While editing these photos for the blog last month, I (along with the rest of the world) watched in horror as fire blazed through Paris’ Notre-Dame Cathedral. It seemed surreal, that the same majestic spire I’d angled my lens at a few months ago, was at that very moment toppling down engulfed in flames.
The Notre-Dame Cathedral is quintessentially Paris. It is kilometre zero, the point from which distance is measured in France, and the official centre of Paris. In the few times I’ve visited Paris, it has always loomed like a beacon, constantly present and majestic.
Considered a Gothic architectural masterpiece, the cathedral is most visited monument in France. It’s no surprise that the fire stirred such an emotional reaction from all over the world. It’s not only Parisians, millions of people from around the world share a personal connection to Notre-Dame.
I can’t recall what it was about our last trip , but I was very determined to go and see Paris from atop the Notre-Dame tower; in hindsight, I’m glad I persisted.
I even downloaded a fantastic app that lets you “stand in line” without having to stand in line physically (a virtual queue!). We got in line while wandering around Bastille and leisurely made our way towards Île de la Cîté. There was ample time for Berthillon ice cream and coffee before we were called up.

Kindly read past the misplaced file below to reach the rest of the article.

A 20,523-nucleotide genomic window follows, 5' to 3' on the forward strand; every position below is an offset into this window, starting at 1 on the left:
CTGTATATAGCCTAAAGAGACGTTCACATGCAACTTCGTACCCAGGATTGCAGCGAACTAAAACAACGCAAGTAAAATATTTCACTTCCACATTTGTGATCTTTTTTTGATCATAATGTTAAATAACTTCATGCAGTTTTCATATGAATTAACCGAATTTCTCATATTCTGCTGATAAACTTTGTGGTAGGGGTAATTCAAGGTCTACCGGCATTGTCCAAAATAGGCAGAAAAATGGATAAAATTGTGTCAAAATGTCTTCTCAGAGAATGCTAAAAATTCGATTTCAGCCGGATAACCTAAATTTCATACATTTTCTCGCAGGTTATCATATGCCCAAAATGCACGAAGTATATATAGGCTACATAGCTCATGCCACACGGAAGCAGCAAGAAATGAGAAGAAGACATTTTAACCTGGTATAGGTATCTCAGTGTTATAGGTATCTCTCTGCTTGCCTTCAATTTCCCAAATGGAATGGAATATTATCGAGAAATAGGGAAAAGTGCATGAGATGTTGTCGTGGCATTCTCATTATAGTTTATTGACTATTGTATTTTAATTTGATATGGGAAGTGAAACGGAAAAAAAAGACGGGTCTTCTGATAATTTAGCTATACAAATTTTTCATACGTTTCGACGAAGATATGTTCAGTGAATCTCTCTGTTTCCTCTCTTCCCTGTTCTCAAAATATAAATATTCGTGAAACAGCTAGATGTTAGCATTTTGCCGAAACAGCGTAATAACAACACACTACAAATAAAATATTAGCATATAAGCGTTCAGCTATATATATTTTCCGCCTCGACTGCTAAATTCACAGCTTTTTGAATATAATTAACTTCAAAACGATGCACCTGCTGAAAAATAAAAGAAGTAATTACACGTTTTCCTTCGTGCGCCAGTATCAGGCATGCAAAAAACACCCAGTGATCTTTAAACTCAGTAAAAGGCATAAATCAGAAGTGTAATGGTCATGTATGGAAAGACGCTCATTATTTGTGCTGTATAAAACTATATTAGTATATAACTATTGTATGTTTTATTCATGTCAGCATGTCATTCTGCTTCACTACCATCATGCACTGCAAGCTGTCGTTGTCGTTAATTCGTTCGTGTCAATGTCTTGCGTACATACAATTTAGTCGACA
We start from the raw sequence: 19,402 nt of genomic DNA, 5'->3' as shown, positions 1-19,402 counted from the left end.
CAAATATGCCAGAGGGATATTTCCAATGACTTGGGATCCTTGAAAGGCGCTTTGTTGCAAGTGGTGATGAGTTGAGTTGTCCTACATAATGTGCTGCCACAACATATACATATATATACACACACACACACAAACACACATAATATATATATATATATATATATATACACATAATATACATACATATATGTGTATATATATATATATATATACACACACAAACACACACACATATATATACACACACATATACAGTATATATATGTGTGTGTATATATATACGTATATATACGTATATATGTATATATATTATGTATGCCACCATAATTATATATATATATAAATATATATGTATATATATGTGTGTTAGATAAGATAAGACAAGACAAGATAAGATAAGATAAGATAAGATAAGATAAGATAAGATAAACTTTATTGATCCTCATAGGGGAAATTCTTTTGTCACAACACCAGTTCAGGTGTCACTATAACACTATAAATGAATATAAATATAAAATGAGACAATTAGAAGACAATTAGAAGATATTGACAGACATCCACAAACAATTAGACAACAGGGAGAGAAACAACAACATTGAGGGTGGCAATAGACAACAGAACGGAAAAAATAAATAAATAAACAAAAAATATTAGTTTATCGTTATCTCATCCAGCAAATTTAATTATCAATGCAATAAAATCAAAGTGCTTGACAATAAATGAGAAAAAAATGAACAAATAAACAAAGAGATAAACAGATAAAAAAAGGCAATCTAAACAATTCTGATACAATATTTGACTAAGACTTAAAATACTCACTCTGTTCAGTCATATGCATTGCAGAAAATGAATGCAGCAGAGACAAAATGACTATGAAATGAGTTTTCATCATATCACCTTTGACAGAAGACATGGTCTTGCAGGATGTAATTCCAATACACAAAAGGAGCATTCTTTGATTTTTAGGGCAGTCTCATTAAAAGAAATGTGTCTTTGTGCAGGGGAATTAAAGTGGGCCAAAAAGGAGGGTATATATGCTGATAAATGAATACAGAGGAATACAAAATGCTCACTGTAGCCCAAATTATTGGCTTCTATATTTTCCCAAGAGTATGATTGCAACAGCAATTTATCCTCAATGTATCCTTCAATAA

The climb up almost 400 steps on a narrow twisty spiral stone staircase is tough but not the worst windy staircase I’d ever climbed (that would be Copenhagen’s Church of Our Saviour tower).
The panoramic views of Paris from Notre-Dame tower is totally worth the climb, but also, being that up close to the ornate architecture, chimeras and gargoyles – which we learned were collectively called grotesques – was pretty cool.
While visiting Marie the bell at the belfry, we met a staff member, our brother from Senegal, who patiently answered all our questions and shared his extensive knowledge of the historic cathedral with us. I can’t tell you how wonderful and gracious this man was to us – he gave us a mini tour of some of the closed-off areas and this added to our experience tenfold.
The iconic flèche (spire), now gone, guarded by the twelve apostles looked grandiose and magnificent towering over the Seine and the city. I can’t imagine it no longer being there.
The Notre-Dame Cathedral is closed for the foreseeable future. I feel lucky to have had this opportunity to see the spire in its splendour. I’m sure whatever replaces it will be equally impressive; I do hope I’m fortunate again to see it and perhaps bump into my brother from Senegal, back at work.